That said, any loans/ guarantees/ structural assistance needs to come with strong demands for reform in Greece. Monitoring with the ability to level sanctions and to withdraw aid if Greece does not reform, especially its government employee sector, is critical to Greece's future success and to EU credibility.

Merkel is doing the right thing. Please, please don't let the IMF get its Big Corporate, Big Bank nose in the EU financial tent. They have a horrible track record and will pursue US corporate banking interests, which indirectly, is punishing or dismantling the Euro and a more integrated Eurozone.
10:59 March 22, 2010 by Fruitkok
Yeah new naval vessels is priority #1? Isn't over-spending on military equipment one of the big reasons for Greek problems. They'd better make peace with Turkey on Cyprus and take a more flexible position on Macedonia. And spend the money on smaller boats to keep the immigrants in Africa.

No money to Greece. Let them beg at the IMF.
11:05 March 22, 2010 by Frenemy
I could make a very cynical/inflammatory comment about the symbiotic relationship between the corporate banking, the IMF, and the United States, but I think I'll refrain.

(because I know all the defend-"American pride"-no-matter-what Eagle Scouts on here will go into a frenzy and eventually turn this thread into a pseudo-intellectual Europe vs America flamewar...)
12:44 March 22, 2010 by pascha
I don't know why this article makes Germany out to be some kind of victim. publications like Focus started the slanging match in the first places by insulting Greece's antique culture in pretty grand Sun newspaper style. it might have seemed funny but it certainly was the wrong time to exert their freedom of the press rights (such rights come with responsibility I might add).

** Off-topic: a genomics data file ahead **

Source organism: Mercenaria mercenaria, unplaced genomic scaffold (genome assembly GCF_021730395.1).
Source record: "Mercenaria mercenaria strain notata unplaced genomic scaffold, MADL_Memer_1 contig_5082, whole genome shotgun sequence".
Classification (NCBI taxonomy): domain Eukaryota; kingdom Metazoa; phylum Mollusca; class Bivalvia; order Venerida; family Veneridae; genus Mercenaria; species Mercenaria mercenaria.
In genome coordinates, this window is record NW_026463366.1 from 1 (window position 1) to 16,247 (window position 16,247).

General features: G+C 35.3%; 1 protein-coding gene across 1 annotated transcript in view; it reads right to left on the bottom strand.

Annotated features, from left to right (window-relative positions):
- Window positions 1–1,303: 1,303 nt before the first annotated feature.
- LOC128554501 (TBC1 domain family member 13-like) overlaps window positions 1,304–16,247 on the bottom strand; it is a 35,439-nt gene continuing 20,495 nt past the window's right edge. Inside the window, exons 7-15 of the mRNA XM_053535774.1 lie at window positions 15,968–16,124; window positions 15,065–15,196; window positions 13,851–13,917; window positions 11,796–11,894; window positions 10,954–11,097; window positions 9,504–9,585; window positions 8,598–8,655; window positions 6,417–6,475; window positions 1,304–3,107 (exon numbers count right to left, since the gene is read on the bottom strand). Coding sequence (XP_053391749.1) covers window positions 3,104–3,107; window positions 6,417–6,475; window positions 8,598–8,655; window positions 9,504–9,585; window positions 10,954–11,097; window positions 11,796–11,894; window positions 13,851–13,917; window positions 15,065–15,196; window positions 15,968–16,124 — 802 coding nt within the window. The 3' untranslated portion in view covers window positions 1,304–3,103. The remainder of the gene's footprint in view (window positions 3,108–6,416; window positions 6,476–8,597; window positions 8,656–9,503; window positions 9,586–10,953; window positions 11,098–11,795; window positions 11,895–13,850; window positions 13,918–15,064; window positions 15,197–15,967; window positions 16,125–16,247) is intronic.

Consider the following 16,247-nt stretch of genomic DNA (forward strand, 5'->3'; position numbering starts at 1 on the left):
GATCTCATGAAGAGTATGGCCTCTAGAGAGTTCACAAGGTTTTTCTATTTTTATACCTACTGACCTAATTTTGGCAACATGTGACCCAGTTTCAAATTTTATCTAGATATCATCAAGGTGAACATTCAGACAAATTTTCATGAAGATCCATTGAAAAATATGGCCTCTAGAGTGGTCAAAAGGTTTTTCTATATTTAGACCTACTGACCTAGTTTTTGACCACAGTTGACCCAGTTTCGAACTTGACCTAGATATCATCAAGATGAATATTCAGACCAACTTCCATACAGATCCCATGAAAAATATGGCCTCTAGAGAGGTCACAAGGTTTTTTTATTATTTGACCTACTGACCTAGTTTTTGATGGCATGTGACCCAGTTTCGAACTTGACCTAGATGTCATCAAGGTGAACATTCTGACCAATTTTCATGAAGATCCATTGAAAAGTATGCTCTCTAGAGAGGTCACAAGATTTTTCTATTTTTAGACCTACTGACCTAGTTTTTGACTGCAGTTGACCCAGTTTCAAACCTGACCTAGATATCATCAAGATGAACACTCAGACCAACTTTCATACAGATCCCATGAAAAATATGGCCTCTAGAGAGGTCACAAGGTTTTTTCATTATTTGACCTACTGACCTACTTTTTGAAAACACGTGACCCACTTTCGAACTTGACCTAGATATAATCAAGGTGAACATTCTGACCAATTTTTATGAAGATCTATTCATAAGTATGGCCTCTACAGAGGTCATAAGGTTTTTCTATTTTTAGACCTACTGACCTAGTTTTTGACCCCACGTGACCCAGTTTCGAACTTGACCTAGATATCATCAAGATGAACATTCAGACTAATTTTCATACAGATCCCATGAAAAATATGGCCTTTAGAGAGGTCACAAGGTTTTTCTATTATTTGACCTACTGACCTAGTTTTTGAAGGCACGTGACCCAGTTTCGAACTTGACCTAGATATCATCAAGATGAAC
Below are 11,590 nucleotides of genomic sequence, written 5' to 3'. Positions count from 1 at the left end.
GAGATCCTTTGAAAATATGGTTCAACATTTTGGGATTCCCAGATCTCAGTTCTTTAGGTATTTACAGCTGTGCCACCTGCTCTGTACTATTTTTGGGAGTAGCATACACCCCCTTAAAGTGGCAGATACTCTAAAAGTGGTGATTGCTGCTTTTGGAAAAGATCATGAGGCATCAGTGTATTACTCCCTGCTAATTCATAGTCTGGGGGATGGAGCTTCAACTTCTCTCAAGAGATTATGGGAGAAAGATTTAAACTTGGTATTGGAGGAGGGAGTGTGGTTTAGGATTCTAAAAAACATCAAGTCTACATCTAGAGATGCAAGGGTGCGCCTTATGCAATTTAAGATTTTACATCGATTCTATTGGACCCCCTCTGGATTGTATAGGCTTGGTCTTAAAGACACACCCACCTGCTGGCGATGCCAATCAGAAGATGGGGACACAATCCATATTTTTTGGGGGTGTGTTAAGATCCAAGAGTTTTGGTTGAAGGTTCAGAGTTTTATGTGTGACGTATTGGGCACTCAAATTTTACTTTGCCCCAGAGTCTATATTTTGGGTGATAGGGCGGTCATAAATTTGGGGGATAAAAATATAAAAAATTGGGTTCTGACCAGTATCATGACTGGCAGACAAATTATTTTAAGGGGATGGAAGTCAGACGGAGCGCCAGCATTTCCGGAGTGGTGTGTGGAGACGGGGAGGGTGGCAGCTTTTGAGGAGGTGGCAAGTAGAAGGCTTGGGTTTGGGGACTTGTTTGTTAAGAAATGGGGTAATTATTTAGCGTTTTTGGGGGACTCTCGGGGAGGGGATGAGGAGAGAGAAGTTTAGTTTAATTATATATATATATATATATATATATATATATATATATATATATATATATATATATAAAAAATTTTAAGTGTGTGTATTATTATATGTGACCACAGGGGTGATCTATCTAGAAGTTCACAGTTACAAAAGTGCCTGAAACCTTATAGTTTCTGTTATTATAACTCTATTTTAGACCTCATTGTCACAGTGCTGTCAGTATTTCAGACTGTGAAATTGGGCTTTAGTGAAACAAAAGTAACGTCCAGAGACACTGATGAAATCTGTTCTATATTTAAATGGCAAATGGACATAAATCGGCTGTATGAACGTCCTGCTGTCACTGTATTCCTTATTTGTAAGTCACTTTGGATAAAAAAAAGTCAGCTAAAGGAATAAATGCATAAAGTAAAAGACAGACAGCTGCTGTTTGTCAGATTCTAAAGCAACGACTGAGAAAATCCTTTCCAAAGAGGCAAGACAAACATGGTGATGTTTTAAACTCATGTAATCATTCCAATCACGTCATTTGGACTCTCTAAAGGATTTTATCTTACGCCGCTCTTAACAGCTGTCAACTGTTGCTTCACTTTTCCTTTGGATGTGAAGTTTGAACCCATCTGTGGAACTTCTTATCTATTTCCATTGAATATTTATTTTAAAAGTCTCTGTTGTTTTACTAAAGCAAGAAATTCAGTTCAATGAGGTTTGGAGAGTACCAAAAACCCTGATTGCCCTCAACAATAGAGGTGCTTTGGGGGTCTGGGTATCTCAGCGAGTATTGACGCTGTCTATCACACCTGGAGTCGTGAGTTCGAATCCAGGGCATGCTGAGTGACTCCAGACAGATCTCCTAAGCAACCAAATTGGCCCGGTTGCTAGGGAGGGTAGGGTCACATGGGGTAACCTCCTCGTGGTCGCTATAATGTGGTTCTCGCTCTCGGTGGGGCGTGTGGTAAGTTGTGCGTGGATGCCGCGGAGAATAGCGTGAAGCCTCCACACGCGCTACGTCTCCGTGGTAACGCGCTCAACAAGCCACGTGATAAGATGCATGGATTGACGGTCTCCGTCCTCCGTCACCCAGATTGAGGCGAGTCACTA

also Germany is pretty much lone voice in blocking Greek aid - so much for European unity. its pretty sad were failing at this, at its heart its a great idea.
13:04 March 22, 2010 by William Thirteen
Merkel & Co. are playing a delicate game - one side of the mouth ensuring support in Greek's struggle with heartless 'speculators' (cue Snidely Whiplash photo) to prevent Greek default and Eurozone meltdown, while out the other side grumbling 'no bailout, go see the IMF' in order keep the EurUsd rate down enough to please German exporters. So far so good I'd say..unless you're one of those injured in the grecian streetclashes....
15:20 March 22, 2010 by Eagle1
11:05 March 22, 2010 by Frenemy

"I could make a very cynical/inflammatory comment about the symbiotic relationship between the corporate banking, the IMF, and the United States, but I think I'll refrain."

Translation: I think that I'll comment while saying that I won't comment.

I love anti-American conspiracy theories. Is that the same America that rebuilt Europe 60 years ago, twice sent its soldiers to Europe to die in major wars created by Europeans, and prevented the USSR from turning all of Europe into a communist vacation zone? Those who do not like the way the IMF is run are welcome to try and find money elsewhere. Good luck with that.
15:54 March 22, 2010 by Fatz Lewinski

True, all true but then one reples with "how about the US dragging or at least trying to grag the world into Korea, Vietnam, Afghanistan, Iraq." and then don't forget the French dying to bring independance to the USA, or ... The nice thing about history is that it is full of examples of politics working for or against any one pov.

The comment from Deutschguy on the IMF is not entirely untrue and the motives of those involved are as contemptable as Merkel selling submarines.

The Greek issue is just going to be a bump in a very long and so far, fairly successful project: The Euro.
20:05 March 22, 2010 by Prufrock2010

I am an American and I agree with your comment. Not all Americans are parochial nationalists.
22:30 March 23, 2010 by peschvogel
The IMF cant be used because of two major reasons:

1. The growth problems are due to the EMU and the other members

2. There is a "native currency" clause that any monetary union must handle their own problems and only "native currencies" can be helped.

Hoch stuer...
22:38 March 23, 2010 by Prufrock2010
If you are correct, which I seriously doubt, Greece is in deep trouble, isn't it?
01:34 March 24, 2010 by peschvogel
No, they will be bailed out by Euro members. Greece cant get kicked out.